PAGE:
Our website has detected that you are using a browser that will prevent you from accessing certain features. An upgrade is recommended to experience the full features of the MKCA website. Use the links below to upgrade your exisiting browser.

Nanobiome Building Skin

The Nanobiome Building Skin is at once a thoroughly integrated vertical garden facade system and a case study in urban conservation garden design.

The planted and fully irrigated facade system is executed in glazed slip-formed terra cotta and features native woodland plants and mosses from New York State.  The facade system is comprised of custom terra cotta units, manufactured using a minimal-waste slip forming process and finished with a custom glaze.

The facade system supports a range of woodland plant species, some of which are federally endangered due to loss of habitat and planted with approval from US Fish and Wildlife. The vertical garden is a critical element in the design of the building and the integration of the rear facade with the newly planted garden at the base of the building. While texture, tactility, and visual interest are the primary drivers for the design, the geometry of the wall itself is designed to engender variation in microclimates emerging across the wall, making maximum use of variations in soil volume, sunlight and moisture, and the careful manipulation of shadows created by the planter units.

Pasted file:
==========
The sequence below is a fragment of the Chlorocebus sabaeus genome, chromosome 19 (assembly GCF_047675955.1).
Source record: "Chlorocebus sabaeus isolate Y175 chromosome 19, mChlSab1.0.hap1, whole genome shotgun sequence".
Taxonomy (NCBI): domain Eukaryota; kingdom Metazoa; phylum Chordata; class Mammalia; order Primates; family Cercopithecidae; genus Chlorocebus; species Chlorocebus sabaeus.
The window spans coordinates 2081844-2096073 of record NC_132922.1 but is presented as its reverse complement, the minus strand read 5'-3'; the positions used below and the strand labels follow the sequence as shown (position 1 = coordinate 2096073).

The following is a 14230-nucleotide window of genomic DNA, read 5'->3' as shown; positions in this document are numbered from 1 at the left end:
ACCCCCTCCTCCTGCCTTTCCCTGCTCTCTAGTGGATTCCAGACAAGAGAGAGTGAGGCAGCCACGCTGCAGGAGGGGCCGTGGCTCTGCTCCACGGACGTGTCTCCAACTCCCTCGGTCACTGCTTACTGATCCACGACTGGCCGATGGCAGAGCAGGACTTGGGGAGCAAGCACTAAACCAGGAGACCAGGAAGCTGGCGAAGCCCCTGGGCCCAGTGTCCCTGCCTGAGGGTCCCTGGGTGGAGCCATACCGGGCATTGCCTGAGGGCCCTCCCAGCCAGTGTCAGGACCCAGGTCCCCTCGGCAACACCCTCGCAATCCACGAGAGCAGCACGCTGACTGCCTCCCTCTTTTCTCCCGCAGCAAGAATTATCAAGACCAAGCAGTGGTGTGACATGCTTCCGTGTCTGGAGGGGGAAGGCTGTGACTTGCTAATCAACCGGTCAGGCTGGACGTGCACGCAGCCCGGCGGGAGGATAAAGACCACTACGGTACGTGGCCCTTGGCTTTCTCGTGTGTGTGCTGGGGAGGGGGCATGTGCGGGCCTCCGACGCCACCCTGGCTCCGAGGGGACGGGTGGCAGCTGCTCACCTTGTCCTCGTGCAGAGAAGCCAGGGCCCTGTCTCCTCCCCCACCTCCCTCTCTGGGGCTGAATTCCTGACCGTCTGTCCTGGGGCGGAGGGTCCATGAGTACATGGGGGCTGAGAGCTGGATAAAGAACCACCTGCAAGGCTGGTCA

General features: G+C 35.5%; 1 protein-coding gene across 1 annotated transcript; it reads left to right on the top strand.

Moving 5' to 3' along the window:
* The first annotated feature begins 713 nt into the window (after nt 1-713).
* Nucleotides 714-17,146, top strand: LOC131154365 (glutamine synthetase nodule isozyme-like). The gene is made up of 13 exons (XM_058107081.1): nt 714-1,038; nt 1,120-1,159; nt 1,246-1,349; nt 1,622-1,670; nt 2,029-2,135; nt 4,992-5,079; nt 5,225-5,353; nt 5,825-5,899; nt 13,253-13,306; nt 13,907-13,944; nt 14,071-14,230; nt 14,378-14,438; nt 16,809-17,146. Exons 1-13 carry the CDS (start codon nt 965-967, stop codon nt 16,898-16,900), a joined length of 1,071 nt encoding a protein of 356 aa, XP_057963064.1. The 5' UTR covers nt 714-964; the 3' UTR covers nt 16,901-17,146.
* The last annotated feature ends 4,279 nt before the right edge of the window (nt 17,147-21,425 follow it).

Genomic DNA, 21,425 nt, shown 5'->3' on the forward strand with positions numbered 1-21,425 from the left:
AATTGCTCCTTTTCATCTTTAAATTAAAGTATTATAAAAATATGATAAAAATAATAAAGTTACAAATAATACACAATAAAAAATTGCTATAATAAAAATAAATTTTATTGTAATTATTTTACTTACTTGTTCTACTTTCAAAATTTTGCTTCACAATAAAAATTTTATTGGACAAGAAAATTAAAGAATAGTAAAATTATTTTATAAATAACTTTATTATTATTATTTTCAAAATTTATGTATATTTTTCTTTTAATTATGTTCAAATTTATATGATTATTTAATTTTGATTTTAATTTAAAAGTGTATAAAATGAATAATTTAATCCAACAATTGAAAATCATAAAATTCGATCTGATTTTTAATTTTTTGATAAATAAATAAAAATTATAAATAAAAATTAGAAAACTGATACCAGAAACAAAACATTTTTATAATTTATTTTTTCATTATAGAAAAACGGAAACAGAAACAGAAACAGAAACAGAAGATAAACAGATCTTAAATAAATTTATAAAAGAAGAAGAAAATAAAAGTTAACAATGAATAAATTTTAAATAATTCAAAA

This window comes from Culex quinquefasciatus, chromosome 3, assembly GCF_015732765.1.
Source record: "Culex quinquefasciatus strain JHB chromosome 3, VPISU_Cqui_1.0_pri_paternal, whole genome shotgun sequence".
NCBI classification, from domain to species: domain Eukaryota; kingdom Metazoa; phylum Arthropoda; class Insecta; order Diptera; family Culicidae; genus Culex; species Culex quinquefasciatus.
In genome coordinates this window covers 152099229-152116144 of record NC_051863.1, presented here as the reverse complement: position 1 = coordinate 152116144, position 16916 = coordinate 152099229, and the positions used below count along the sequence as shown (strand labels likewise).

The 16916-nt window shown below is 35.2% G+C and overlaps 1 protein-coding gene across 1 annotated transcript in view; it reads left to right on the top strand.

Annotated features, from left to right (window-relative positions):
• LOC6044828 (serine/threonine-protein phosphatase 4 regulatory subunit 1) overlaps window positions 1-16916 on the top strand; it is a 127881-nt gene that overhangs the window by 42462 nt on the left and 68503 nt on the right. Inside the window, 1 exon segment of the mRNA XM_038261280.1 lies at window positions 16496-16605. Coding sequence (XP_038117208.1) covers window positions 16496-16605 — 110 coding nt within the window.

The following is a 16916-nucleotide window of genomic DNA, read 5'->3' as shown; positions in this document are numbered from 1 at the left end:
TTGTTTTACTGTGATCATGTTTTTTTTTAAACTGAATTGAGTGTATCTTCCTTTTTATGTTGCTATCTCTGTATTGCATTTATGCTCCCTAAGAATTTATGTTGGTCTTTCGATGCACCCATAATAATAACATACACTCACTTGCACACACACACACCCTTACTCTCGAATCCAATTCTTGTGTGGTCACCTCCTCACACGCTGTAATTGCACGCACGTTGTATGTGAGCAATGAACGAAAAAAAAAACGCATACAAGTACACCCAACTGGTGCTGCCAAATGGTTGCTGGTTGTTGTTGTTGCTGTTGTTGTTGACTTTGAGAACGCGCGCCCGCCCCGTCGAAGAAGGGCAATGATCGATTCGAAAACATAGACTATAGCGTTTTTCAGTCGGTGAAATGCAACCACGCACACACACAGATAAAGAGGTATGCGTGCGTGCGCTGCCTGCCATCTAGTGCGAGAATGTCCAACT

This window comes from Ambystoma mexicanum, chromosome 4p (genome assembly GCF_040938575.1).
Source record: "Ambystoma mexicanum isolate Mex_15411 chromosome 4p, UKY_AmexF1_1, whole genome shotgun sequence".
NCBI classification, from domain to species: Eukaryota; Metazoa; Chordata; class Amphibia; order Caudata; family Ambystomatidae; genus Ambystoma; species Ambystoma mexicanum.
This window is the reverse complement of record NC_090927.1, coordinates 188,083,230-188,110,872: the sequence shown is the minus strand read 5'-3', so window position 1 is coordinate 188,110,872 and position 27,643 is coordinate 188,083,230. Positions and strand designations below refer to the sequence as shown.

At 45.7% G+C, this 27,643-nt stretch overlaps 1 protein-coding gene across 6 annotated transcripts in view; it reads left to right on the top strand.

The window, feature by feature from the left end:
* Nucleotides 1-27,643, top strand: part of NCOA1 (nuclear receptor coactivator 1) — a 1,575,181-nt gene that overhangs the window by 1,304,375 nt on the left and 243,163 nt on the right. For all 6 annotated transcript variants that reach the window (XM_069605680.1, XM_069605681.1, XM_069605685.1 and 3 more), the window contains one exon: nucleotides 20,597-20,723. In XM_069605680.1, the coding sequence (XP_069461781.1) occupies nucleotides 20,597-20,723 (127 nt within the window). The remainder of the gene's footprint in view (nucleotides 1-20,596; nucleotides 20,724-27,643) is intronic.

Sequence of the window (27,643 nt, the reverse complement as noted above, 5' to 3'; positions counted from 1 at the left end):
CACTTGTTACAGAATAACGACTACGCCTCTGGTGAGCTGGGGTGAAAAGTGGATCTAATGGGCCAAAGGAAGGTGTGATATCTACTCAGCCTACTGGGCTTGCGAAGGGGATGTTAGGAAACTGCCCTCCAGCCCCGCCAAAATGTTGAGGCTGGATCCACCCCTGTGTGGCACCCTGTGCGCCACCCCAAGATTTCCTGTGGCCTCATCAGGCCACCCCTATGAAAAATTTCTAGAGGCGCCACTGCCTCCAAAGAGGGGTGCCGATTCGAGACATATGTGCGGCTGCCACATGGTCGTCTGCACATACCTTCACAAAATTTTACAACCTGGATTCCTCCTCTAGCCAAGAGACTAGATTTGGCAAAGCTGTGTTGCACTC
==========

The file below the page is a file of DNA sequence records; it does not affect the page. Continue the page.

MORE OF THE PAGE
The project challenges the typically maintenance intensive and energy intensive vertical garden aesthetic through the development of detailed environmental models tracking the seasonal light levels, temperature, pH, and humidity of the garden’s site. The conditions of the mid-block courtyard site, coupled with the vertical orientation of the garden were found to be consistent with wooded limestone cliff faces in the Hudson Valley. Working in collaboration with conservation botanists from SUNY’s College of Environmental Science and Forestry, Local Office Landscape Architecture, Buro Happold, and Boston Valley Terra Cotta, MKCA designed a facade system that supports this particular forest floor ecology.


MKCA Project Team
Justin Snider
Alan Tansey
Elena Hasbun
Natasha Harper
Michael Chen

Landscape Architect
Local Office Landscape Architecture


Facade Engineering
Buro Happold

Conservation Consultant
Department of Environmental and Forest Biology
State University of New York
College of Environmental Science and Forestry

IA Construction Management